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Here is a comparison with different impedance loads. A speaker presents a complex load that a resistor cannot simulate, however the graph shows the importance of knowing roughly the impedance of the driver. If you measure the dc resistance of the voice coil that should give you the worst case impedance, size based on that and you should be ok.

Tony.
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Old 24th September 2012, 03:41 AM   #18
Pano is offline Pano  United States
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If you really want to do this right, you need to measure. A mic, a soundcard and some free software will get you there. Oh, and some help on this forum.

For really finding what works, the Berhinger DCX2496 digital crossover is great. You can keep it (and upgrade it) or move on to a passive crossover as you see fit.

You need to measure first, for sure. Very nice looking set-up, BTW.
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Old 24th September 2012, 04:38 AM   #19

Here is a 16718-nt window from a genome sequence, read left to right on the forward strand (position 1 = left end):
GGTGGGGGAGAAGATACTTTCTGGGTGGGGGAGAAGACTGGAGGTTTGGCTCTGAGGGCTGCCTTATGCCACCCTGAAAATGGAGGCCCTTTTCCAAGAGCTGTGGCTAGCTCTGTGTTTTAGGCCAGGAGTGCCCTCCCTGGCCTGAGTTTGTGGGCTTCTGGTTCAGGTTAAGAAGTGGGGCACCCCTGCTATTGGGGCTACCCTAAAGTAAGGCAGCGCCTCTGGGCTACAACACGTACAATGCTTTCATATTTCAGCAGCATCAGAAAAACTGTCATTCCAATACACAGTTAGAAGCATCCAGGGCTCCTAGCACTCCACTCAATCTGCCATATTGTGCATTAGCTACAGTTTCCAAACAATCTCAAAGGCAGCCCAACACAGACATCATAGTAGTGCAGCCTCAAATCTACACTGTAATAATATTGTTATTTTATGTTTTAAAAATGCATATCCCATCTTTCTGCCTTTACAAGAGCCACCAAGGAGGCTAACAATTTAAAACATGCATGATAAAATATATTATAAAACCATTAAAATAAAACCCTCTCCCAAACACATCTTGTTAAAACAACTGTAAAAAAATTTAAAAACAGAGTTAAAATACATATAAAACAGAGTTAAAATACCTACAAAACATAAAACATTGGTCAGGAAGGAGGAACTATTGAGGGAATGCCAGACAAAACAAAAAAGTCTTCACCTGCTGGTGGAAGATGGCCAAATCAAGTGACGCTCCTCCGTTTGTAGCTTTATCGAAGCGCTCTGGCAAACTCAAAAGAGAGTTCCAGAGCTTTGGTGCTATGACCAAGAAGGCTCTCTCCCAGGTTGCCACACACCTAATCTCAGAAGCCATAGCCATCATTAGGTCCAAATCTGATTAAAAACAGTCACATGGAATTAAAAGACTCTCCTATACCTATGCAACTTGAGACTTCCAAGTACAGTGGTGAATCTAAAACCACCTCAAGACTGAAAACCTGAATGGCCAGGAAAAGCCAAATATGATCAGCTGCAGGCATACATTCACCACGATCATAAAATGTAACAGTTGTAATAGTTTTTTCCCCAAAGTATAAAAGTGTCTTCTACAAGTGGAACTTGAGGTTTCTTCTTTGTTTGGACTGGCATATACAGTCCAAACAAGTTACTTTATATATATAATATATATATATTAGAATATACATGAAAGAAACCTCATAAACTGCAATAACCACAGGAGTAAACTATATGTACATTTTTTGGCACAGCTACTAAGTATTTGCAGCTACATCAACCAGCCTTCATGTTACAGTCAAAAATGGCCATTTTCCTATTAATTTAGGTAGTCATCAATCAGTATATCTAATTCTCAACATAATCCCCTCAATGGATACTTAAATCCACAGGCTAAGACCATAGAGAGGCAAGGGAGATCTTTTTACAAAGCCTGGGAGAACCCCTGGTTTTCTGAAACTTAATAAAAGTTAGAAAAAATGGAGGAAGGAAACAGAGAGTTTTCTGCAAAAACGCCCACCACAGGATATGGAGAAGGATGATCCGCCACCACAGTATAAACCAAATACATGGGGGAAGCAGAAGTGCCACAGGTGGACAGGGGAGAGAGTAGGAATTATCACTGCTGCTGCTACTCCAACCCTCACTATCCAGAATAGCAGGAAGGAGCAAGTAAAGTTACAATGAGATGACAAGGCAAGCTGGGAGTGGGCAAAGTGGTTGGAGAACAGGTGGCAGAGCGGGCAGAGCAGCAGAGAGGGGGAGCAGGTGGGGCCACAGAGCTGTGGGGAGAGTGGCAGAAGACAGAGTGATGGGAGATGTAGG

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To aid in your calculations:

If your JBL 075's have genuine JBL diaphragms in them the actual impedance throughout their working range is right about 10.2 Ohms.
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Old 24th September 2012, 12:49 PM   #20
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Ok, I think I understand.

So for the JBL tweeter (2402), I found a DC impedance of 6.25ohm on the spec sheet.
If I would do an active crossover at 4500hz (this sounded quiete good when I tested) and the minimum crossover frequency of the jbl 2402 tweeter is 2500hz (spec sheet), I thought of a DC blocking cap that cuts off at 3500hz.
The calculator (first order cross-over at 6db/octave) gives me a result of a cap with the following value: 7.268571428571429 f
Could that be correct? Or do I need a second/third/... order crossover?

So, I have to find out the DC impedance of the midrange driver too and to calculate the value of this cap too, isn't it?

Is there a difference when putting the cap in series with the driver if I put it on the + or the - of the driver?

Yet another question: are digital cross-over much better then analog cross-overs? I found some analoge X-overs for a reasonable price, but those aren't as advances as the digital behringer suggested...